Need-based vaccines are those that are specific to a geographic location due to an increased risk of acquiring infection. Your veterinarian is able to counsel you on what those disease risks might be. These vaccines are given in addition to the core vaccines of Eastern and Western equine encephalitis, tetanus, West Nile virus and rabies.
The most common need-based vaccines are the respiratory immunizations against equine influenza virus (EIV), equine herpesvirus (EHV, also called rhinopneumonitis) and equine strangles (Streptococcus equi).
Most areas of the country immunize horses against EIV and herpesvirus twice a year. This is especially important for competition horses and those traveling off the farm. Not only are they at higher risk of exposure, but they can also bring virus back to the farm—even without showing signs of illness—to share with the resident horses.
The equine herpesvirus vaccine for EHV-1 and EHV-4 will not protect against the neurologic form; it only confers immunity against the respiratory and abortigenic forms. Both EIV and EHV immunizations are required to participate in USEF (United States Equestrian Federation) shows while FEI (Federation Equestrian International) events require proof of influenza vaccination.
To achieve the best herd immunity against EIV and herpesvirus, it works best if all horses within a herd are immunized on the same schedule. This concept of herd immunity is best described as “the resistance to the spread of a contagious disease within a population that results if a sufficiently high proportion of individuals are immune to the disease, especially through vaccination.”
In other words, the more horses that develop protective antibodies to a disease, the less chance of horses shedding infective organisms. This lessens the chance of an outbreak.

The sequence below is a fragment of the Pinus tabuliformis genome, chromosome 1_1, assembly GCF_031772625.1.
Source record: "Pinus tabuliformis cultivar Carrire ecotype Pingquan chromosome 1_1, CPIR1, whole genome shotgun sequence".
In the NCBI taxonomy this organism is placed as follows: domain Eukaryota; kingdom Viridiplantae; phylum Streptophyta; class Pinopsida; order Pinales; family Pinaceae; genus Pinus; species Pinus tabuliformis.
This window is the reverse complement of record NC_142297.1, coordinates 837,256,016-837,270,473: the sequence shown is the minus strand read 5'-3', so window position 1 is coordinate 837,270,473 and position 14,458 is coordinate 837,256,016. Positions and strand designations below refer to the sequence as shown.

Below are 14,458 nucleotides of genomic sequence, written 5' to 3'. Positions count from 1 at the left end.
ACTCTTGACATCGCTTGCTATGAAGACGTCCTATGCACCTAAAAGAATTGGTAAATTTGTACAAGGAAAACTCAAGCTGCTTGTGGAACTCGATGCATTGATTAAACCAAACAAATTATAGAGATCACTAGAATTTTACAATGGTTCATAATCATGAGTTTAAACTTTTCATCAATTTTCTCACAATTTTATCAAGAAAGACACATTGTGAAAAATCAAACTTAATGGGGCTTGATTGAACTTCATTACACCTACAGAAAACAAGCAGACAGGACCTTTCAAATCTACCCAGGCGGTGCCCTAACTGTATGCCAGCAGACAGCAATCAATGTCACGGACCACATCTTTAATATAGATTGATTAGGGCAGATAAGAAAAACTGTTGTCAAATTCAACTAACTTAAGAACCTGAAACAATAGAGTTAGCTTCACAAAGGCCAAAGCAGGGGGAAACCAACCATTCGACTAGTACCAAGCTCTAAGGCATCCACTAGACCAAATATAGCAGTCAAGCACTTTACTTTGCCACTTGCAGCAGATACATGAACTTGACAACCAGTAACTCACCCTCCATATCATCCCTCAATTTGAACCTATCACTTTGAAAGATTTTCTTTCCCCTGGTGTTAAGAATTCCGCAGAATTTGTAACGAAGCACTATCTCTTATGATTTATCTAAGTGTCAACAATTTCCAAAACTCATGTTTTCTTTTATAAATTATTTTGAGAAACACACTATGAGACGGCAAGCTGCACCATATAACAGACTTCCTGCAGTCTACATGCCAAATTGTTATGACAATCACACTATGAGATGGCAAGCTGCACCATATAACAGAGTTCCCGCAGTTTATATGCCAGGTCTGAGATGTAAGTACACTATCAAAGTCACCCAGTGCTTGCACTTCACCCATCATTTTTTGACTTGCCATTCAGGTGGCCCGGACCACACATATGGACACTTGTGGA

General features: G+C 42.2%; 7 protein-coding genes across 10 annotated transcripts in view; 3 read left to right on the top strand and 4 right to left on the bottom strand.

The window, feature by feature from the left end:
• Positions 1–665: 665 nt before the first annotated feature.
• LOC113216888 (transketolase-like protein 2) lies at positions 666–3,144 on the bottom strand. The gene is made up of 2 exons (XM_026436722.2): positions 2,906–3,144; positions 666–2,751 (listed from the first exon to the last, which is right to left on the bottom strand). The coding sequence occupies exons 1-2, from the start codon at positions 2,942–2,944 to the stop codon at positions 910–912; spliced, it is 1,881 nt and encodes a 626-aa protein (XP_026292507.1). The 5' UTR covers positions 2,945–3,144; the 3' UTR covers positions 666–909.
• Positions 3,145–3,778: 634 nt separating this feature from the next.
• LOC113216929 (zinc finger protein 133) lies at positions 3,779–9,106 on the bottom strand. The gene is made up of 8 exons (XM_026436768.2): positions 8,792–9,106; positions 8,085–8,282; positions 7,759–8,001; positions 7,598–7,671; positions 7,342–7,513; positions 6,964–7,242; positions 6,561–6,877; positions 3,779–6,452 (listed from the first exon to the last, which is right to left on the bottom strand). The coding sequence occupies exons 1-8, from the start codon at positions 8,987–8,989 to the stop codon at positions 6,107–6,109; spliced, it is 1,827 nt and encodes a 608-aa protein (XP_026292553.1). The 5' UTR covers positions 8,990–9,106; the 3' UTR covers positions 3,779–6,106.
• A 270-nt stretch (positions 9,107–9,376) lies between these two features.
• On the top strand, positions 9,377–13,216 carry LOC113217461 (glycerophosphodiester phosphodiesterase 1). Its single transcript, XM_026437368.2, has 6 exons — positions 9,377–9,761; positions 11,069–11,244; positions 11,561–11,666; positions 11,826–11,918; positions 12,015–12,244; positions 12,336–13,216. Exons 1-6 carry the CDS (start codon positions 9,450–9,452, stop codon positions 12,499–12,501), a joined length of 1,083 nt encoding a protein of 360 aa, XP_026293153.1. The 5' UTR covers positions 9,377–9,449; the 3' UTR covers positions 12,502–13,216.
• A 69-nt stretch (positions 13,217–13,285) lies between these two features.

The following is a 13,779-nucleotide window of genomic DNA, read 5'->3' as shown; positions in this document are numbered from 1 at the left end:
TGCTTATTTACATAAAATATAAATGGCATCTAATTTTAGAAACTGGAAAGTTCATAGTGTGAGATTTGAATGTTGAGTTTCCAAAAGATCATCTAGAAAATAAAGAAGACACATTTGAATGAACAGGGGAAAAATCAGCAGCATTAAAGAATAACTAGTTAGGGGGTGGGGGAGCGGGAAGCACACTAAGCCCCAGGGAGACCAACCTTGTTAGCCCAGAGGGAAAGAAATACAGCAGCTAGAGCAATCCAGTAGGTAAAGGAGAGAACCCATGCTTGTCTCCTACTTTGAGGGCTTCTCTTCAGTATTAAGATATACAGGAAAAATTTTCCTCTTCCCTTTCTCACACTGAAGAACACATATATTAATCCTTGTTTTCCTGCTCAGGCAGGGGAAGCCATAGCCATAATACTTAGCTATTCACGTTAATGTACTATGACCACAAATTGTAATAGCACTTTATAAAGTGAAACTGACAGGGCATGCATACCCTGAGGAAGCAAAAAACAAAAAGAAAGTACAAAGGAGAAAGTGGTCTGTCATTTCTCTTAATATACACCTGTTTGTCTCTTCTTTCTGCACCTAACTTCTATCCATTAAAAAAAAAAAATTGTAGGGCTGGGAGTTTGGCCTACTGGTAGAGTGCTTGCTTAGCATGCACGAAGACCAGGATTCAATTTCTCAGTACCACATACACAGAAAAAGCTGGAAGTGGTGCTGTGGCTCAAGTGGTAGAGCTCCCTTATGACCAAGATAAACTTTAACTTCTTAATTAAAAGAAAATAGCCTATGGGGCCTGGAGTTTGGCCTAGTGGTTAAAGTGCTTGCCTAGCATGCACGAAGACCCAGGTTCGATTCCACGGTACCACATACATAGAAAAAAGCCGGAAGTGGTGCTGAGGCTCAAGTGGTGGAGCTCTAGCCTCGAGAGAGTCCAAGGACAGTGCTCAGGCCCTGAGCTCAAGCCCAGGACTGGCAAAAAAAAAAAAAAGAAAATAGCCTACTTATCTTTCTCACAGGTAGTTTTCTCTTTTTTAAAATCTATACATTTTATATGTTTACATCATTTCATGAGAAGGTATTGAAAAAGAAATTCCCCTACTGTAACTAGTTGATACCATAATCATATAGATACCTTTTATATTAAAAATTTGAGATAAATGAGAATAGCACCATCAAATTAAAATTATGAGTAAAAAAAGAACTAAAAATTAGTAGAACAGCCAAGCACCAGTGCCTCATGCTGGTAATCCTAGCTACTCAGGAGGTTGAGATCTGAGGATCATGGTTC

If immunized horses do contract disease, the seriousness and duration generally are much reduced compared to the circumstances if the horses had not been immunized. In the case of an outbreak, it is recommended to boost horses at high risk with vaccine against that disease. Consult with your veterinarian to ensure what measures you should take during an outbreak.
Strangles vaccine tends to only be used in high-risk situations due to the potential for complications from the modified live virus intranasal vaccine that can cause abscesses in other locations. It is best given only after administration of other injectable vaccines or on a separate occasion.
Other risk-based vaccines include botulism, anthrax, equine viral arteritis (EVA), Potomac Horse fever, leptospirosis, rotavirus diarrhea vaccine and snakebite vaccine. These vaccines are not commonly used and are only administered when the risk of not immunizing is weighed against the benefit of having protection.
Just as core vaccines are given as a primary series of 2-3 injections, most of the risk-based vaccines follow a similar schedule protocols. Boosters are given once or twice a year, depending on the product and the local risk of exposure.